To show appreciation to security researchers, Facebook has launched a monetary bounty for certain qualifying security bugs. The compensation, which starts at $500 and has no maximum set, will be paid only to researchers who follow Facebook's Responsible Disclosure Policy and agree not to go public with the vulnerability information until Facebook has fixed the problem.
"Typically, it's no longer than a day" to fix a bug, Facebook Chief Security Officer Joe Sullivan told CNET in a conference call. Under the previous system users were given recognition on the Whitehat page and potentially a job, though the chances of this were slim unless they consistently found fault and helped to fix it.
"If you're a security researcher, please review our responsible disclosure policy before reporting any vulnerabilities. If you're not a security researcher, visit the Facebook Security Page for assistance. If you believe you've found a security vulnerability on Facebook, we encourage you to let us know right away. We will investigate all legitimate reports and do our best to quickly fix the problem," said Facebook page.
Facebook has also rewarded those who have adhered to their policy by posting their name on the Whitehat page. The page has the following to say:
"If you give us a reasonable time to respond to your report before making any information public and make a good faith effort to avoid privacy violations, destruction of data, and interruption or degradation of our service during your research, we will not bring any lawsuit against you or ask law enforcement to investigate you."
Here's how it works:
To qualify for a bounty, you must:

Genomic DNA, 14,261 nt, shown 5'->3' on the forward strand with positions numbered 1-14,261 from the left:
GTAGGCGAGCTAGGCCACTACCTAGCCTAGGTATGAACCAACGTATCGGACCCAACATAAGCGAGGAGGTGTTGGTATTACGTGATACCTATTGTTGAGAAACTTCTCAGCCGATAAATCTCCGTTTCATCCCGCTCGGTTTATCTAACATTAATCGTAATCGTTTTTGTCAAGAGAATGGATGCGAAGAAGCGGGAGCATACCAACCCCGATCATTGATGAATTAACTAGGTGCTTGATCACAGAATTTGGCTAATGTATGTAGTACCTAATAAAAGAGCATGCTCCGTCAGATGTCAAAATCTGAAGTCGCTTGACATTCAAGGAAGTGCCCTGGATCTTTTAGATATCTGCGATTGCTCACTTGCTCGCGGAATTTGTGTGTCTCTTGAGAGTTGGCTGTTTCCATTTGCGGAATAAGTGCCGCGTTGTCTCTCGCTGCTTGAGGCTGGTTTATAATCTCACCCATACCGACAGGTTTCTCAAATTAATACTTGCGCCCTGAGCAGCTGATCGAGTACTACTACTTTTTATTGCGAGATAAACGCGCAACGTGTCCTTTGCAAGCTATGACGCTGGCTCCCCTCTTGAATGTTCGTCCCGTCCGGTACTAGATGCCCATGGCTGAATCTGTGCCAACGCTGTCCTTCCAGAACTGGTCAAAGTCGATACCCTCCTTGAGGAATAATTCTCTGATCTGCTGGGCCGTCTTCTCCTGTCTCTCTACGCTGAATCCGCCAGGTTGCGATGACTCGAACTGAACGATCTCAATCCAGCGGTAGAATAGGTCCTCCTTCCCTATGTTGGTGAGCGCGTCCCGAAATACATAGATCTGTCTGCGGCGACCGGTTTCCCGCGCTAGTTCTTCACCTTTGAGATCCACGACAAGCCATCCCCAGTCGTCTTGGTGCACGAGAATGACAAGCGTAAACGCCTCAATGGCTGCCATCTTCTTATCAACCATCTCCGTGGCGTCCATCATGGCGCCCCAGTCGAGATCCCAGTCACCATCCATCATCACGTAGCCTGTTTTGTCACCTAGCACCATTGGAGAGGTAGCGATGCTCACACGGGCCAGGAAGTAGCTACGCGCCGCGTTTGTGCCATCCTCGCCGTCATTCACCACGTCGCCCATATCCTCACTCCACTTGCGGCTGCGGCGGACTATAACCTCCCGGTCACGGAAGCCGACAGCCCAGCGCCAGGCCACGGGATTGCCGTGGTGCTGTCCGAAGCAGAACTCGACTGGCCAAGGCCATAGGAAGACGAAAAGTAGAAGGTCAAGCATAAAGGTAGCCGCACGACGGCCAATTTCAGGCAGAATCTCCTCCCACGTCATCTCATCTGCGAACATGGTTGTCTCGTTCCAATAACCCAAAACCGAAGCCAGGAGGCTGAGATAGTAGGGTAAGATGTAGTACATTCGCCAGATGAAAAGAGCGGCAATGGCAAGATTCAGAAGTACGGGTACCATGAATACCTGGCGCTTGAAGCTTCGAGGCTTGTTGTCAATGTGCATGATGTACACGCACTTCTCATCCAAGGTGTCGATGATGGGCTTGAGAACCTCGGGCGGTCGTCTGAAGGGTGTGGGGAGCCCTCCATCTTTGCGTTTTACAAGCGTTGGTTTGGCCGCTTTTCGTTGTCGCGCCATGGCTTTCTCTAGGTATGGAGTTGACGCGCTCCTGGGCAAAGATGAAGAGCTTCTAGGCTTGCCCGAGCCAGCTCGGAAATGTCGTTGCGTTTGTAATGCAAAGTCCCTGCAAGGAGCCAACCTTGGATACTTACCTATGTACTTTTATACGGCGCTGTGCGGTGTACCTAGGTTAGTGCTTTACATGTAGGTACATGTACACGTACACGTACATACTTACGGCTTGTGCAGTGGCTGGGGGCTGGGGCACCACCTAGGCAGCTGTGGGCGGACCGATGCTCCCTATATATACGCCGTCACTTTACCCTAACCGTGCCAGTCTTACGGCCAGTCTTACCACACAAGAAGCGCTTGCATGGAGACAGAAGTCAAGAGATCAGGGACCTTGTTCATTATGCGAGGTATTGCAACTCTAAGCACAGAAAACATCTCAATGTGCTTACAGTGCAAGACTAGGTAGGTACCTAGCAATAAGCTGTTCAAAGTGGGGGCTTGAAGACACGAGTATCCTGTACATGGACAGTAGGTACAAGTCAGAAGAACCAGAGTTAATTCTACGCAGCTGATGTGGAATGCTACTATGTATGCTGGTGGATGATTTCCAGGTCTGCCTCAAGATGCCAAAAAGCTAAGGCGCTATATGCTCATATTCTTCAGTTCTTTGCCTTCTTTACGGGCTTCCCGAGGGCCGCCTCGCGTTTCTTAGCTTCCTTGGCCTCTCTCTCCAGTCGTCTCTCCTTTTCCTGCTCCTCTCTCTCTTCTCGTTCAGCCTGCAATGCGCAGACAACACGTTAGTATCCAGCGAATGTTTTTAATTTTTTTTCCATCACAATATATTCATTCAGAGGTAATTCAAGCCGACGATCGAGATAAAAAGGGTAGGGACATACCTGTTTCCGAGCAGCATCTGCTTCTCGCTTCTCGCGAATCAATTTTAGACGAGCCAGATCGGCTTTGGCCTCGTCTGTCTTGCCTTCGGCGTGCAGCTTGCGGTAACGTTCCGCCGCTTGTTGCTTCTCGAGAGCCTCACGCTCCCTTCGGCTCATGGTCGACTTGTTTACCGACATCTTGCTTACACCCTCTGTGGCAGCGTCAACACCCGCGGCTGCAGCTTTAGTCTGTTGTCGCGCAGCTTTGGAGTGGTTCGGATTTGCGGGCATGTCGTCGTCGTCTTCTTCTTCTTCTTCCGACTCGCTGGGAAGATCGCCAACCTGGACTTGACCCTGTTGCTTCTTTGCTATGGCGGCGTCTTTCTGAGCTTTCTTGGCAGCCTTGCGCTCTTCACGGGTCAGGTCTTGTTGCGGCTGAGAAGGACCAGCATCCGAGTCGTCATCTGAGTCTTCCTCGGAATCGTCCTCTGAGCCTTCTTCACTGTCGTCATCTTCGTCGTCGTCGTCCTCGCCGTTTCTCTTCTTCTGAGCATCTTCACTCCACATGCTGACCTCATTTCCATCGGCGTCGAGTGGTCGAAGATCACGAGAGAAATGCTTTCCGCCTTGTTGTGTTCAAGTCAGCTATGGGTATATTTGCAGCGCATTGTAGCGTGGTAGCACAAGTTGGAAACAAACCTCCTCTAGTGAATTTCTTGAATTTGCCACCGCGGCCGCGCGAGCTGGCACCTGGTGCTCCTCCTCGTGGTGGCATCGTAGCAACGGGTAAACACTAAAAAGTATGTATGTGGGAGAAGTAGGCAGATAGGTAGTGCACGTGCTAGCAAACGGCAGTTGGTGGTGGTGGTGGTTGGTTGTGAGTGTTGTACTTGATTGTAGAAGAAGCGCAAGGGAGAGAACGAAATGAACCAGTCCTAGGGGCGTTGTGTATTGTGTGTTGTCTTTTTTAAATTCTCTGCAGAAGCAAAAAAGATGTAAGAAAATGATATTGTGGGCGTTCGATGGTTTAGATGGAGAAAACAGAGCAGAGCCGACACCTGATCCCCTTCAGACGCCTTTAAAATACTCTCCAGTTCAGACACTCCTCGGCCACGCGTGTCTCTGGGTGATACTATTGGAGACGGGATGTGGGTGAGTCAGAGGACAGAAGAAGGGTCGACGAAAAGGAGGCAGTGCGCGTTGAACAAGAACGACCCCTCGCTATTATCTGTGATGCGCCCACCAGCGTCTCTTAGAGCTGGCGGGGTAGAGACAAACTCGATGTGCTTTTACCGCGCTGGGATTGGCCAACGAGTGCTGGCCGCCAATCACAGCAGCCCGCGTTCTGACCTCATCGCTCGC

- Adhere to our Responsible Disclosure Policy: ... give us a reasonable time to respond to your report before making any information public and make a good faith effort to avoid privacy violations, destruction of data and interruption or degradation of our service during your research ...
- Be the first person to responsibly disclose the bug
- Report a bug that could compromise the integrity or privacy of Facebook user data, such as:
- Cross-Site Scripting (XSS)
- Cross-Site Request Forgery (CSRF/XSRF)
- Remote Code Injection
- Reside in a country not under any current U.S. Sanctions (e.g., North Korea, Libya, Cuba, etc.)
- A typical bounty is $500 USD
- We may increase the reward for specific bugs
- Only 1 bounty per security bug will be awarded
- Security bugs in third-party applications (e.g., http://apps.facebook.com/[app_name])
- Security bugs in third-party websites that integrate with Facebook
- Security bugs in Facebook's corporate infrastructure
- Denial of Service Vulnerabilities
- Spam or Social Engineering techniques
More Info: Facebook Bounty